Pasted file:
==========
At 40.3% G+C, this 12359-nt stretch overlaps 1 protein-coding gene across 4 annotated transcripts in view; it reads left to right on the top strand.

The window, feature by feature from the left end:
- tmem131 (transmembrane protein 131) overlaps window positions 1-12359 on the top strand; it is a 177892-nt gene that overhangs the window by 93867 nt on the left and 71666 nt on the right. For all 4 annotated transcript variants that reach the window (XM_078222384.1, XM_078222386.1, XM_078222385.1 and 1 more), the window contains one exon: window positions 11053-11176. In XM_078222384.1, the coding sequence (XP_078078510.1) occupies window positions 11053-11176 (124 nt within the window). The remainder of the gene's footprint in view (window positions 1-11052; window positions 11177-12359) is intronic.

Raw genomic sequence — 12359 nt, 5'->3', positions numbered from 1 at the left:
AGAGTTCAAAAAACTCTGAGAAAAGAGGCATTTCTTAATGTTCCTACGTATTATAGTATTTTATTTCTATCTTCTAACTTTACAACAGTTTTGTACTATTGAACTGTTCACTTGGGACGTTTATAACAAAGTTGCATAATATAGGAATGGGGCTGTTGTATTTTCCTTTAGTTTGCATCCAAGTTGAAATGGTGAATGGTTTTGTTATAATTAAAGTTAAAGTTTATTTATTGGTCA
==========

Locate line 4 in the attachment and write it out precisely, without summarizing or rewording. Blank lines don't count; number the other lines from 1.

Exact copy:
Raw genomic sequence — 12359 nt, 5'->3', positions numbered from 1 at the left: